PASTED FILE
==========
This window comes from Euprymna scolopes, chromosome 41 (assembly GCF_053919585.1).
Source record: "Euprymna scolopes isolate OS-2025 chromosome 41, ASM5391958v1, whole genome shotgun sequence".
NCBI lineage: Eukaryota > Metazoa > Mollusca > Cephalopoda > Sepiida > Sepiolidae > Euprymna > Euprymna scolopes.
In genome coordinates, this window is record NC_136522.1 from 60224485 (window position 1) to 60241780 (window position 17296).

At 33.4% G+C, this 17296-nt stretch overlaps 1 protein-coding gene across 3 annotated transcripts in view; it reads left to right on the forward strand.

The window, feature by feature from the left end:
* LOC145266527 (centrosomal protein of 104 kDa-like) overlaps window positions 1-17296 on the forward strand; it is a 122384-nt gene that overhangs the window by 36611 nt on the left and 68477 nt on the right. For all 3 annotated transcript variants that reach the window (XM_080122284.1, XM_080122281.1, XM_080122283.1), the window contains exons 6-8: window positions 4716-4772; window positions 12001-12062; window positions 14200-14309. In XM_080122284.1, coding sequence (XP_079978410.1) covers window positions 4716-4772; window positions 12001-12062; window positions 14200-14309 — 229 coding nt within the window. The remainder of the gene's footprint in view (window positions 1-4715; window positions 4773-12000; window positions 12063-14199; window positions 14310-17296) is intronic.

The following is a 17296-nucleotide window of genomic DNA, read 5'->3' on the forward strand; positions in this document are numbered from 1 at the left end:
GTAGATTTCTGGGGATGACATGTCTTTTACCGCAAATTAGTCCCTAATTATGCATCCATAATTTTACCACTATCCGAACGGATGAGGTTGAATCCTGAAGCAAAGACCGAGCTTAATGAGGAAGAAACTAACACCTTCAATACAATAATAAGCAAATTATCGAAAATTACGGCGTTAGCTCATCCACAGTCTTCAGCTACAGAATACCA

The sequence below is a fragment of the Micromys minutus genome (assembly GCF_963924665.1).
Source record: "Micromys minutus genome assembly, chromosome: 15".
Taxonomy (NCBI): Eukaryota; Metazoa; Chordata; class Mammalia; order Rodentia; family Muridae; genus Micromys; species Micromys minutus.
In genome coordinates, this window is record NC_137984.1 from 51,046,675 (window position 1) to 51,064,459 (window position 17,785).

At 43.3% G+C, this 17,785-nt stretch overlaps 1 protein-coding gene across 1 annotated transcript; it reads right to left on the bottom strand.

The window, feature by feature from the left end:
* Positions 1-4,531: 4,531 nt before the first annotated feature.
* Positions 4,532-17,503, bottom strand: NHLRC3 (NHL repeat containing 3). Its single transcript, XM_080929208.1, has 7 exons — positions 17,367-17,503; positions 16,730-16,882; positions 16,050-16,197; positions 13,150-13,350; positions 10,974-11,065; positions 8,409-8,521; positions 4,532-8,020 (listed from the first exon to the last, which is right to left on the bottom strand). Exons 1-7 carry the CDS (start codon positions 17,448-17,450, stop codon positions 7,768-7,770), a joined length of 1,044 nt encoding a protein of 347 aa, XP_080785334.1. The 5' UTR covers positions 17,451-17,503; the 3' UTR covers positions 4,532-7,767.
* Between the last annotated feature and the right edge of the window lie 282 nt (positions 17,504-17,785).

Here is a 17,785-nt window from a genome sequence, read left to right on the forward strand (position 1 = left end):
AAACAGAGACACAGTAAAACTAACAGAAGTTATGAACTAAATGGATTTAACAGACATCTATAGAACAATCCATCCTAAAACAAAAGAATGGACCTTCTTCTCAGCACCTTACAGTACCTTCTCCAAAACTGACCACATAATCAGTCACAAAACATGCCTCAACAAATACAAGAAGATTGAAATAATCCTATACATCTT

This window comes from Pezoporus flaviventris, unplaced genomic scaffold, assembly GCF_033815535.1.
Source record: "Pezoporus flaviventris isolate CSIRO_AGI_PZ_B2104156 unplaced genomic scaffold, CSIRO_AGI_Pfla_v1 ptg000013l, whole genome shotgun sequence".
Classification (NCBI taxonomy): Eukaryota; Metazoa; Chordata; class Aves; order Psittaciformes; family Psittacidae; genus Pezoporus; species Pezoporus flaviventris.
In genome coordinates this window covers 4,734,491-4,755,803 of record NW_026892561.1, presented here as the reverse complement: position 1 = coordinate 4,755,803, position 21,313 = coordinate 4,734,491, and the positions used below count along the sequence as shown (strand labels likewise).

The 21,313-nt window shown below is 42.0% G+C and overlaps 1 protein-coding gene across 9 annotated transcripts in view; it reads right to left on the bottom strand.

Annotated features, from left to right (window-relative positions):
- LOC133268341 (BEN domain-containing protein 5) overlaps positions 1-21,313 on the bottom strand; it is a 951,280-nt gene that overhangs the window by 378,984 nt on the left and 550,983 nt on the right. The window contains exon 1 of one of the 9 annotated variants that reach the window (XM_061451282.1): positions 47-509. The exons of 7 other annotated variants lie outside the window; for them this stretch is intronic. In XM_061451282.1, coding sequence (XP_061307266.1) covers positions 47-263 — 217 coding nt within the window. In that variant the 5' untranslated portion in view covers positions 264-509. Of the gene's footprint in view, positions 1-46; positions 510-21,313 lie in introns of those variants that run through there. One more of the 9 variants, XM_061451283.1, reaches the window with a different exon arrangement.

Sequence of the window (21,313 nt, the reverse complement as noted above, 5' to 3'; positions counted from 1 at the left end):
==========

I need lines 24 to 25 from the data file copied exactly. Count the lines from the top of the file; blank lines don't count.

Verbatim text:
In genome coordinates this window covers 4,734,491-4,755,803 of record NW_026892561.1, presented here as the reverse complement: position 1 = coordinate 4,755,803, position 21,313 = coordinate 4,734,491, and the positions used below count along the sequence as shown (strand labels likewise).

The 21,313-nt window shown below is 42.0% G+C and overlaps 1 protein-coding gene across 9 annotated transcripts in view; it reads right to left on the bottom strand.